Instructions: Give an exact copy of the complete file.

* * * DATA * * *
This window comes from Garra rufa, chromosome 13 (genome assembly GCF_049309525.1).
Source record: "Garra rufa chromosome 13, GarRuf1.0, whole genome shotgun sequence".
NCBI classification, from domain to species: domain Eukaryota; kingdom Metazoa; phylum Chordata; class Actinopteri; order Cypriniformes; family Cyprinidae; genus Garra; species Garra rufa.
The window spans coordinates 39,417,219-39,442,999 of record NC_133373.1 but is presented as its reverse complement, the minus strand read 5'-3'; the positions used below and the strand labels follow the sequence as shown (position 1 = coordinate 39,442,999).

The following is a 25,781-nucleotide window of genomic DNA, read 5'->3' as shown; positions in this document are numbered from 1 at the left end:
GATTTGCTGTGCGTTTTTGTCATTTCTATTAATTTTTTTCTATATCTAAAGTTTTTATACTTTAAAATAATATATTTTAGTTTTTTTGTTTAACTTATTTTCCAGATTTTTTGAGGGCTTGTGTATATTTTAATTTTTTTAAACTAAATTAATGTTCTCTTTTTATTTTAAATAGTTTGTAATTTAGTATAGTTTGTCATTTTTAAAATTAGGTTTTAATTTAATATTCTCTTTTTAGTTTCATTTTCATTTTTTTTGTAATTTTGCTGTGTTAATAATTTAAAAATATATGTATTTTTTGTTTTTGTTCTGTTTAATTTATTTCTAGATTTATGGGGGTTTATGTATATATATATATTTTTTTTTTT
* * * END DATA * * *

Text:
This window comes from Garra rufa, chromosome 13 (genome assembly GCF_049309525.1).
Source record: "Garra rufa chromosome 13, GarRuf1.0, whole genome shotgun sequence".
NCBI classification, from domain to species: domain Eukaryota; kingdom Metazoa; phylum Chordata; class Actinopteri; order Cypriniformes; family Cyprinidae; genus Garra; species Garra rufa.
The window spans coordinates 39,417,219-39,442,999 of record NC_133373.1 but is presented as its reverse complement, the minus strand read 5'-3'; the positions used below and the strand labels follow the sequence as shown (position 1 = coordinate 39,442,999).

The following is a 25,781-nucleotide window of genomic DNA, read 5'->3' as shown; positions in this document are numbered from 1 at the left end:
GATTTGCTGTGCGTTTTTGTCATTTCTATTAATTTTTTTCTATATCTAAAGTTTTTATACTTTAAAATAATATATTTTAGTTTTTTTGTTTAACTTATTTTCCAGATTTTTTGAGGGCTTGTGTATATTTTAATTTTTTTAAACTAAATTAATGTTCTCTTTTTATTTTAAATAGTTTGTAATTTAGTATAGTTTGTCATTTTTAAAATTAGGTTTTAATTTAATATTCTCTTTTTAGTTTCATTTTCATTTTTTTTGTAATTTTGCTGTGTTAATAATTTAAAAATATATGTATTTTTTGTTTTTGTTCTGTTTAATTTATTTCTAGATTTATGGGGGTTTATGTATATATATATATTTTTTTTTTT